October 1996

Mortality From Intentional and Unintentional Injury Among Infants of Young Mothers in Colorado, 1986 to 1992

Author Affiliations

From Community Health Services, Denver Department of Health and Hospitals, (Dr Siegel), and the Departments of Pediatrics (Dr Siegel) and Preventive Medicine and Biometrics (Drs Graves, Norris, Calonge, and Lezotte and Ms Maloney), University of Colorado School of Medicine, Denver.

Arch Pediatr Adolesc Med. 1996;150(10):1077-1083. doi:10.1001/archpedi.1996.02170350079014

Objective:  To investigate the association between maternal age and other risk factors and infant injury deaths in the state of Colorado from 1986 to 1992.

Design:  A retrospective cohort design was used to compare rates of unintentional and intentional infant injury mortality by maternal age group. A case-control design explored the importance of various risk factors, particularly maternal age, using multivariate logistic regression.

Participants:  The 2 case groups comprised all unintentional and intentional injury deaths in the first year of life. The control group was a random sample of both survivors and noninjury deaths selected from the entire birth cohort.

Results:  The infant injury mortality rate for the 322 766 live births in Colorado from 1986 to 1992 was 3.1 per 10 000. Intentional injury death rates were highest for infants of teenaged mothers, peaking at 10.5 per 10 000 live births for mothers aged 16 years. Unintentional injury death rates were highest for infants of mothers aged 20 to 24 years, peaking at 3.7 per 10 000 live births for 22-year-old mothers. For intentional injury death, maternal marital status had a significant impact on maternal age; compared with the baseline group of married mothers older than 24 years, significantly higher risks were observed for infants of teenagers who were married (odds ratio [OR] =32.0; 95% confidence interval [CI]9.9-104.0) but also in infants of older mothers who were unmarried (OR=3.6; 95% CI, 1.0-13.0 for unmarried mothers aged 20-24 years and OR= 7.7; 95% CI, 2.4-25.0 for those > 24 years). Black race (OR=3.5;95% CI, 1.4-9.4) was also associated with intentional injury death. For unintentional injury death, the highest risk was for infants of mothers aged 20 to 24 years and unmarried (OR=3.9; 95% CI, 1.7-9.3). Risk was also elevated for infants of married teenaged mothers (OR=3.5; 95% CI, 0.7-17.8) but was not significantly different from the baseline group for unmarried teenagers, married 20- to 24-year-old mothers, or unmarried mothers aged 25 years or older. Risk was increased by the presence of older siblings (OR= 1.5 per sibling; 95% CI, 1.2-2.0).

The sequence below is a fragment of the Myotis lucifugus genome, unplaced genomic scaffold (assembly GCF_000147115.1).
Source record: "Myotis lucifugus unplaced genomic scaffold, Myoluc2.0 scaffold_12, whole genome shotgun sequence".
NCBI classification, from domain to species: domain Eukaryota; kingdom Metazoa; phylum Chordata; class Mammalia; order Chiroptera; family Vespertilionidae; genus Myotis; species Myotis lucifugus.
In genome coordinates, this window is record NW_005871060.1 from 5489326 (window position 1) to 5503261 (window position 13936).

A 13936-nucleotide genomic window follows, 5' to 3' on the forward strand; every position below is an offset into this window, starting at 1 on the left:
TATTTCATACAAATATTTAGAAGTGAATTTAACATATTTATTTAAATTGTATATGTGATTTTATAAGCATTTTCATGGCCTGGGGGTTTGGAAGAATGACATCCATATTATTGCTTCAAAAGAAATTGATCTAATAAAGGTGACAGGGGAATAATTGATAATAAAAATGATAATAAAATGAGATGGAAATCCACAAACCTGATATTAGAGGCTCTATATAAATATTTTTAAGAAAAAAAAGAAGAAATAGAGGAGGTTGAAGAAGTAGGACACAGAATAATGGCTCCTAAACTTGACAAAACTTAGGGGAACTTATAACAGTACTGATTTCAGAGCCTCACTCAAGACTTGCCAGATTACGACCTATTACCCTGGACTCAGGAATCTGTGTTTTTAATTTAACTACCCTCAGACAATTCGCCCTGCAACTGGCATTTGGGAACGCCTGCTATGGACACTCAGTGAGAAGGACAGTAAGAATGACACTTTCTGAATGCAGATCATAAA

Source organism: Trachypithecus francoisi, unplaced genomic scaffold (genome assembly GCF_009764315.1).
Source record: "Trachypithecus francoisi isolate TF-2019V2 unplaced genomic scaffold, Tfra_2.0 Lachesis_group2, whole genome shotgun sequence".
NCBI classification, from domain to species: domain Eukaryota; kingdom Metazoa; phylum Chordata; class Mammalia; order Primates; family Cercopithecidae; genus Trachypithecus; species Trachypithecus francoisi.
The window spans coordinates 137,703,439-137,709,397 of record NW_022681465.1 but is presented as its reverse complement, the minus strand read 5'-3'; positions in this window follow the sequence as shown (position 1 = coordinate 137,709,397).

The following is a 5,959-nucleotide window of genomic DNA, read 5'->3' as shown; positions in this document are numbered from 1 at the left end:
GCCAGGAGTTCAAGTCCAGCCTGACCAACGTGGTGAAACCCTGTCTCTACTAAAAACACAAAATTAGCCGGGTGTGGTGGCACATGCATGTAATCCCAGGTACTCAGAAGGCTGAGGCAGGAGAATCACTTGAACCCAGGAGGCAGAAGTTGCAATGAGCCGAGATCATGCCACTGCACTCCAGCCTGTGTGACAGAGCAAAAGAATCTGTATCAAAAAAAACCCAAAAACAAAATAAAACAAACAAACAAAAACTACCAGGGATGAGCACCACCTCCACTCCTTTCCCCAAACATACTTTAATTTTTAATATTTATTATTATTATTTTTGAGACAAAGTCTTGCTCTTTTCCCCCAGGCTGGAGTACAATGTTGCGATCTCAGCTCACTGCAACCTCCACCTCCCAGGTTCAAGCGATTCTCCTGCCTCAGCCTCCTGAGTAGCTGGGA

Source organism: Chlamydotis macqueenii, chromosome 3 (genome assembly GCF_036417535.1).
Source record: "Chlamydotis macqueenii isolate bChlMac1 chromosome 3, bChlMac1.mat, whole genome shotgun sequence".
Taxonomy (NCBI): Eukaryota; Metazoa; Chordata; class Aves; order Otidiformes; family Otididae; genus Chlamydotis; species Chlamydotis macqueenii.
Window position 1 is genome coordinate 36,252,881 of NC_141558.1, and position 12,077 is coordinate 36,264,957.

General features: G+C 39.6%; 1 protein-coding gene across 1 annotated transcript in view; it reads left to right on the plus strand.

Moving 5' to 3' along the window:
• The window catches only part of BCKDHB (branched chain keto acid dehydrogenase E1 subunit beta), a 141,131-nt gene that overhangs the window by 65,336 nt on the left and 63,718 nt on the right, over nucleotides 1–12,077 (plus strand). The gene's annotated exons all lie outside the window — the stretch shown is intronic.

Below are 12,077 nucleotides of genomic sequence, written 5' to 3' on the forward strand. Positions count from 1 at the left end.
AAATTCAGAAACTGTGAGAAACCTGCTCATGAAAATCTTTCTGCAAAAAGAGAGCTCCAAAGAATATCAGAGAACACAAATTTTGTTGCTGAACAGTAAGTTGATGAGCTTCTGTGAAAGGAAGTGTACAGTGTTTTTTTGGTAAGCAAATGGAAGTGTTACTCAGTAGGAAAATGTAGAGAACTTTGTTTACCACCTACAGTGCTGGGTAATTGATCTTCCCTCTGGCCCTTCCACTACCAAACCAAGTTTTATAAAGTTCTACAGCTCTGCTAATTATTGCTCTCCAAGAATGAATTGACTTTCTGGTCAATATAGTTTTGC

Conclusions:  Maternal age and marital status significantly affect the rate of both unintentional and intentional infant injury mortality. These results suggest that child abuse prevention strategies should be targeted to teenaged mothers, and that strategies designed to prevent unintentional injuries should focus particularly on parents or caretakers of infants born to unmarried mothers in their early 20s as well as married teenagers.Arch Pediatr Adolesc Med. 1996;150:1077-1083